MALABAR DISTRICT CO OPERATIVE MOTOR TRANSPORT SOCIETY Vs. ABOO HAJI
LAWS(KER)-1968-3-3
HIGH COURT OF KERALA
Decided on March 29,1968

MALABAR DISTRICT CO-OPERATIVE MOTOR TRANSPORT SOCIETY Appellant
VERSUS
ABOO HAJI Respondents

JUDGEMENT

- (1.) The petitioner is an applicant for a stage carriage permit on the route Kozhikode Chemancheri. The permit for the route has been granted to the first respondent by the Regional Transport Authority a second time after the case was remanded to the Regional Transport Authority. Before the remand, there has been a long drawn out fight between the writ applicant and the first respondent. In appeal this has been confirmed by the Order Ext. P 1 produced along with this writ application. It is this order that is challenged in this writ petition.
(2.) The point taken is a very short one. It is said that extraneous considerations have weighed with the appellate authority and this extraneous consideration has tilted the balance in favour of the first respondent. The extraneous consideration referred to is the sector qualification said to have been acquired by the first respondent by operating a vehicle on the route pursuant to the grant in this case itself which grant had been set aside later. It is pointed out that the Full Bench decision of this court in Themmalapuram Bus Transport v. The Regional Transport Authority, Palghat and others 1967 KLT 122 has definitely ruled that any experience gained on the basis of a permit the grant of which is the matter in controversy cannot be a criterion for deciding who among the various applicants must be chosen. Reference was also made to a Division Bench ruling in Unniri v. Haji K. Mohammed 1963 KLT 497 and it is urged that whenever extraneous considerations have weighed with a quasi judicial authority, the order is vitiated and must necessarily be set aside.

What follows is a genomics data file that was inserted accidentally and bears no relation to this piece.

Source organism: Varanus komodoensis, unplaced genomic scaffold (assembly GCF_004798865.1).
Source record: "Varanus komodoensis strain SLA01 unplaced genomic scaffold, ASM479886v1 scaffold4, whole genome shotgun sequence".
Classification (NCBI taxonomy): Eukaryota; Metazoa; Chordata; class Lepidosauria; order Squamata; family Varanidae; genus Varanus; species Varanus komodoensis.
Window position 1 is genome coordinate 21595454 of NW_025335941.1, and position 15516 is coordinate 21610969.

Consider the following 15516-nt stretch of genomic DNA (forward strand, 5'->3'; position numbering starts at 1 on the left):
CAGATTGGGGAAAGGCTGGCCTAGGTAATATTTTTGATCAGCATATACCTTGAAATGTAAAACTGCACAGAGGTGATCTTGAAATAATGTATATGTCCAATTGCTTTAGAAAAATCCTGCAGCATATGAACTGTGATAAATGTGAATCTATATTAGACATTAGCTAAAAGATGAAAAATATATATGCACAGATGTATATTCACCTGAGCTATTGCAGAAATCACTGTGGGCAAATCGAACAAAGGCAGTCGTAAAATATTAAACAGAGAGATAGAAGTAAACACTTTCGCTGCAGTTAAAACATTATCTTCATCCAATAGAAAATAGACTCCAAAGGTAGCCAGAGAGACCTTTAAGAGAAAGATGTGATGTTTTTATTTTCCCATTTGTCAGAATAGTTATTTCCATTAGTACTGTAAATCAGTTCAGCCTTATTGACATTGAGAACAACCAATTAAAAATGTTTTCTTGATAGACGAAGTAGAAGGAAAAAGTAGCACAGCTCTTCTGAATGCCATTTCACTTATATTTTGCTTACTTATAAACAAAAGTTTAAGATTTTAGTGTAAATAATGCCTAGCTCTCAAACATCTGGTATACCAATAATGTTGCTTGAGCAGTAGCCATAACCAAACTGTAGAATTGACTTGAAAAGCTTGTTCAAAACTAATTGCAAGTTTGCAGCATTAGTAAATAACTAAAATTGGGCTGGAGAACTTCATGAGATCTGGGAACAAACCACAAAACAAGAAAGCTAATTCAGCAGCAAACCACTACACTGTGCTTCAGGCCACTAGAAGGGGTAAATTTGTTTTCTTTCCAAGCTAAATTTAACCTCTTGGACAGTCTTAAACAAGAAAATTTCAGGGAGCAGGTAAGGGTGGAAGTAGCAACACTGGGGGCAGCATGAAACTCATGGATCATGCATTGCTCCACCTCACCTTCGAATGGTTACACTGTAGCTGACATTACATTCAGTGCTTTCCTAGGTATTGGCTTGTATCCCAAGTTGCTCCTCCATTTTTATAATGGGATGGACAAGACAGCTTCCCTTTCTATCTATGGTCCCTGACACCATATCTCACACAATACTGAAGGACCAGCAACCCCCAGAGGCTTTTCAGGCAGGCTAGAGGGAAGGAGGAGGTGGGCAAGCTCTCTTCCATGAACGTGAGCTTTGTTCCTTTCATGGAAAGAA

(3.) It is clear from the. Full Bench decision in Themmalaouram Bus Transport v. The Regional Transport Authority, Palghat and others 1967 KLT 122 that experience gained under a permit pursuant to an application for the permit cannot be a criterion for deciding to whom the permit should be granted. If that factor had been taken into consideration, it will have to be said that the reliance on this factor is wrong. It does not however follow that the order must then be automatically vacated. No doubt in the decision in A. K. Poulose v. Kerala State Transport Appellate Tribunal 1959 KLT 91 Justice M. S. Menon, as he then was, said: "When more than one reason is given for the grant of a permit it is not possible to say which of the reasons given really turned the scale and induced the grant. To uphold the validity of such an order in spite of the invalidity of some of the reasons or ground would be to substitute the objective standards of the Court for the subjective satisfaction of the statutory authority." Justice Raman Nayar on the other hand has taken a different view in the decision in Indian Motor Service v. State Transport Appellate Tribunal 1960 (II) KLR 136. The relevant passage is in these terms: "It might be that amongst the number of reasons given by the S. T. A. T. for coming to this conclusion there are some minor incidental reasons (not involving any question of law) as, for example, the reason that the workshop of the petitioner was not actually on the route in question although within the town which is one of the termini, and that in some respects the order of the R. T. A. was inconsistent with an order passed by it in some other case, which are not altogether sound. But I do not think that that would justify interference by way of certiorari, when the other reasons given by the tribunal are good reasons and are sufficient to sustain its order." The matter has been considered by the Supreme Court in more than one decision and it is therefore unnecessary to refer to any other cases decided by the High Courts. In the decision in State of Orissa and others v. Bdivabhushan Mohapatra 1963 SC 779. Their Lordships observed: "If the order of dismissal was based on the findings on charges 1 (a) and 1 (a) alone the court would have jurisdiction to declare the order of dismissal illegal but when the findings of the Tribunal relating to the two out of five heads of the first charge and the second charge was found not liable to be interfered with by the High Court and those findings established that the respondent was prima facie guilty of grave delinquency, in our view the High Court had no power to direct the Governor of Orissa to reconsider the order of dismissal.";


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